Lesson plan

Tea Time

Students will love talking about what they've been reading when the story comes to life. This tea time activity nourishes students' confidence in addition to improving their reading comprehension skills.
Grade Subject View aligned standards

Students will be able to participate in a collaborative discussion about a piece of literature.

(10 minutes)
  • Call students together, and have them bring their class books.
  • Tell students that today they are going to be having a party as the characters in the book. However, it is going to be a special type of party: a tea party.
  • Explain that in many parts of the world today, tea time is when people come together to share ideas, topics, and learn from one another. This is a time when people take part in polite conversation about things that interest them.
  • Ask students to brainstorm some guidelines for a tea party conversation.
  • Explain that while tea time does not have a ton of rules, it is important that people wait their turn to speak, keep the conversation on topic, and be prepared to share insights.
  • Ask students to think about some of the different characters in the story. Have each student choose a character that they relate with or would want to portray.
  • Distribute the name tags. Have students write down their chosen characters' names on the tags and put them on.
  • Remind students that while they will be taking on the perspective of their character, even mean or rude characters disagree politely and use appropriate language during tea time.
(5 minutes)
  • Run a sample book club tea with some of the students. Have some student volunteers sit around the table at the front of the class. The other students should be like an audience watching the discussion.
  • Start the tea by welcoming everyone as their character in the story.
  • Choose an event or major topic in the story to begin discussing. For example, if someone got injured in the story, ask the student portraying that character about his injury.
  • Allow the discussion to carry on for a few minutes, guiding or stopping the student volunteers as needed.
(5 minutes)
  • Have a new group of volunteer students demonstrate a book club tea for the class without your assistance.
  • Once again, use the table at the front of the class and have the student volunteers sit around it.
  • The other students should be like an audience watching the discussion.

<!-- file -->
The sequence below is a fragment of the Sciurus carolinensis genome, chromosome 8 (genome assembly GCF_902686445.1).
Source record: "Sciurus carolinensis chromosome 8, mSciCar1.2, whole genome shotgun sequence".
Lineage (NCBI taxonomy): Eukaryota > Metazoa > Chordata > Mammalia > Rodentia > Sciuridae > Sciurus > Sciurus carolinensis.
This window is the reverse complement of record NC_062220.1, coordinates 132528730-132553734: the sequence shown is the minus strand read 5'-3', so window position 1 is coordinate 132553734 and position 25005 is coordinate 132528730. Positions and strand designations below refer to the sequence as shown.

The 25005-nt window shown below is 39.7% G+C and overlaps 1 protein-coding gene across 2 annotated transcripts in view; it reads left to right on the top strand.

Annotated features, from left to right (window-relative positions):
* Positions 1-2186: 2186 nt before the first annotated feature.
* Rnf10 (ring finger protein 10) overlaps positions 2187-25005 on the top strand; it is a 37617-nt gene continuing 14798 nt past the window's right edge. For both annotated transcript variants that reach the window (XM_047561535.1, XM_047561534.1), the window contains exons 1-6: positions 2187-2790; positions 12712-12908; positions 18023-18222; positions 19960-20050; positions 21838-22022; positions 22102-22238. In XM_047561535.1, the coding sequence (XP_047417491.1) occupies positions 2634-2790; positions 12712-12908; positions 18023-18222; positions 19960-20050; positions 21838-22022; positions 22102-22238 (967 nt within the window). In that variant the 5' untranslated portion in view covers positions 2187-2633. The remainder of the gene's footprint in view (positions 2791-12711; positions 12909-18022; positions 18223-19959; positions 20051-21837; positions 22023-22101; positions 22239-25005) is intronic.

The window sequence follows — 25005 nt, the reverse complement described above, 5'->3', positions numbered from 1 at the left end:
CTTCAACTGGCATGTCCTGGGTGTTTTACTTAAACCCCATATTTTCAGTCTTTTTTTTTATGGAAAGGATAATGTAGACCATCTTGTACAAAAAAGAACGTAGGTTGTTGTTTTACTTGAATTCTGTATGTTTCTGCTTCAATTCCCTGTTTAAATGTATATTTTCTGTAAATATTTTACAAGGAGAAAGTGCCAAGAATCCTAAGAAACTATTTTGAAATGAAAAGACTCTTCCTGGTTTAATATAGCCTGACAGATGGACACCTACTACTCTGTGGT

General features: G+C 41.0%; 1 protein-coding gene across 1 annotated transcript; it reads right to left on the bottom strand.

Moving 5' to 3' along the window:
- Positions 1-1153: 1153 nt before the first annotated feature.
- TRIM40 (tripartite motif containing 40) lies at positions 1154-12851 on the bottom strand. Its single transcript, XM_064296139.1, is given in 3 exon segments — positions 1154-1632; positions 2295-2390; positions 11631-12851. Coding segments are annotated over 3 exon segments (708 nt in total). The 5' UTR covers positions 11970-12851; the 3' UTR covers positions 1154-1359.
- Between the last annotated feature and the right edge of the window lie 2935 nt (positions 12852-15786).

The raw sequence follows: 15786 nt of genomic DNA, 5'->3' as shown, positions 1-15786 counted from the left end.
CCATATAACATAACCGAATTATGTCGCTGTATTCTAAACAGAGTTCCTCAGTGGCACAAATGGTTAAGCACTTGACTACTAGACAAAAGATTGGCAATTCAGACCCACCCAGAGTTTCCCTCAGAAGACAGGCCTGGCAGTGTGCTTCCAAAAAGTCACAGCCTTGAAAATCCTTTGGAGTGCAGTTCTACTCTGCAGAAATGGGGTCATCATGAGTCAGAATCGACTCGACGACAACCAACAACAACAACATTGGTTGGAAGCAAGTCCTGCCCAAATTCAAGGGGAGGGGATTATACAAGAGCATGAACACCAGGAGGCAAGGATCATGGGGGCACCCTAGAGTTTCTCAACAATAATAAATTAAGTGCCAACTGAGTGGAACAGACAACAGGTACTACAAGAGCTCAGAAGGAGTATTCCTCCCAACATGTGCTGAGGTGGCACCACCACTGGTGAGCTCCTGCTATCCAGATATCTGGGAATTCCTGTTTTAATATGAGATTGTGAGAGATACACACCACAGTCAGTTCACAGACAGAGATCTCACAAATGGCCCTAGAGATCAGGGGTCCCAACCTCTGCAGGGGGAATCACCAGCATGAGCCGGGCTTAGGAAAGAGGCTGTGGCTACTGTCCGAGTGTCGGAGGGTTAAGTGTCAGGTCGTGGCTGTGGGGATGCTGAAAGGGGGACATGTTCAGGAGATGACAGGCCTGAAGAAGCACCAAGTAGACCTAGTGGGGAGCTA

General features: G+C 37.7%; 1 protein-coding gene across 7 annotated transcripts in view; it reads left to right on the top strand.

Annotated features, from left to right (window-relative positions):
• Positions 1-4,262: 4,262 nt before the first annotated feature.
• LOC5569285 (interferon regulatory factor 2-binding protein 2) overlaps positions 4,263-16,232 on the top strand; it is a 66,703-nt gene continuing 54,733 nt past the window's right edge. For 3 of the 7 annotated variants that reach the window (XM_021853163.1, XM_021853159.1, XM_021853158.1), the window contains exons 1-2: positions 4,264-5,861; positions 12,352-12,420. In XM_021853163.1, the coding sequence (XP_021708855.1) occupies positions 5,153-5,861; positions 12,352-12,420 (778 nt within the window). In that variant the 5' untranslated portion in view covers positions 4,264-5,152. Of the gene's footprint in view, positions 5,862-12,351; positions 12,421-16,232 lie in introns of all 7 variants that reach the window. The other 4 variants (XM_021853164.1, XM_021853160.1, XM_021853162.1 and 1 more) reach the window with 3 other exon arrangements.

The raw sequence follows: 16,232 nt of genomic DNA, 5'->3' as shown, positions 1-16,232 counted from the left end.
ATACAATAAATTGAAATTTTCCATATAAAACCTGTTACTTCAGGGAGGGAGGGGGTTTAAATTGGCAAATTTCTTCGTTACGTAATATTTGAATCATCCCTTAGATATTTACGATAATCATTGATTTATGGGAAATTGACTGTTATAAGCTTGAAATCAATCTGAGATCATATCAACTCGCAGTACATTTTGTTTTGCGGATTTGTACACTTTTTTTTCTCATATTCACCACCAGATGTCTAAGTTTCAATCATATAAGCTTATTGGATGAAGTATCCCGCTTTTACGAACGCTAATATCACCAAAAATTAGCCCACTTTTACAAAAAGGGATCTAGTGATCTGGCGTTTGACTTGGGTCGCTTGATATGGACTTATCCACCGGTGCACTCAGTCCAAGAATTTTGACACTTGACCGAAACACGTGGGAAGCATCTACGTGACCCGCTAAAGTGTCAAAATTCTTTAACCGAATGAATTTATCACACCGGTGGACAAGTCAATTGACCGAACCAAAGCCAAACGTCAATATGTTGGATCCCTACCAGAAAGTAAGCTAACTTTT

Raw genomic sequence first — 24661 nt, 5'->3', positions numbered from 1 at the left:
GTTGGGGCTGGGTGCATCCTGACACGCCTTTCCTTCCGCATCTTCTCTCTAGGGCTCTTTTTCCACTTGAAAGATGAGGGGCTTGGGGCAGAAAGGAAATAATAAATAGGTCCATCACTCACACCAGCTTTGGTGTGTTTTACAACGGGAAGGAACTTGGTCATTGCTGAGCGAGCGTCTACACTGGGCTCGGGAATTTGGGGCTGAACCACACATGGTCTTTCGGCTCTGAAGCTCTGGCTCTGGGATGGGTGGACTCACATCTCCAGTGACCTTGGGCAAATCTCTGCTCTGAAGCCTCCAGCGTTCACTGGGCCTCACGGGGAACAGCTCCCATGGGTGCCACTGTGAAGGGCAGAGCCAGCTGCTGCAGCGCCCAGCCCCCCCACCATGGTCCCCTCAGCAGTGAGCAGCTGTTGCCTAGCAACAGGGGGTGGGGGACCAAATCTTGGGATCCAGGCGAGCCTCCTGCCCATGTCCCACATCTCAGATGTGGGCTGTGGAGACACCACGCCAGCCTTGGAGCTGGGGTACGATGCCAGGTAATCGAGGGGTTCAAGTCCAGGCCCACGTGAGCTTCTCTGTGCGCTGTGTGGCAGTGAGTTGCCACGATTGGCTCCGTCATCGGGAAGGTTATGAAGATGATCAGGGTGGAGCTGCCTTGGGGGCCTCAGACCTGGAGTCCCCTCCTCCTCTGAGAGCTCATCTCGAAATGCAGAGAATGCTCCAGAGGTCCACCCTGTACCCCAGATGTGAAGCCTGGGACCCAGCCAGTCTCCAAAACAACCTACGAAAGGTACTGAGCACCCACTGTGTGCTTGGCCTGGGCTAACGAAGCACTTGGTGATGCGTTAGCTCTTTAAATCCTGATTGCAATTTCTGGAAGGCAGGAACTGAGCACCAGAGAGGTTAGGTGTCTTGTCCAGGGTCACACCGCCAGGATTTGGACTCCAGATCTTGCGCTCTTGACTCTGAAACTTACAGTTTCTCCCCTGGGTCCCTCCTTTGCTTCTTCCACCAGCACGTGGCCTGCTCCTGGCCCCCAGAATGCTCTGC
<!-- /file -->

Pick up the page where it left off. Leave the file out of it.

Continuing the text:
• As the student volunteers attempt to run their book club, occasionally call out "freeze" to pause the action and point out things students are doing really well or could improve on to make the party even better.
  • Stress to students how important it is to wait their turn to speak, to keep in line with the conversation, and to be prepared to share new insights from the viewpoint of their characters.
  • Divide students up into small groups.
(20 minutes)
  • Allow students to grab some snacks from the large table before beginning the activity. Then, have the groups each begin a tea party.
  • Circulate the room, joining in on discussions, answering questions, and ensuring students are not dominating or failing to participate.
  • Enrichment: For students who need a greater challenge, writing a collaborative paper or a sequel based on the literature being discussed can necessitate compromise and other higher level discussion skills.
  • Support: For students who need a little extra assistance, providing sample questions before the book group can help them prepare. Allowing students the option of using a talking stick may help them with taking turns.
(5 minutes)
  • Informal assessment can occur by observing students' level of participation in their discussions.
(10 minutes)
  • After students have had their book club tea, call them back together to talk as a group.
  • Have students share what they liked about the book club discussion and what could be improved. Encourage students to focus on things that they could change about their own behavior instead of thinking negatively about other students.

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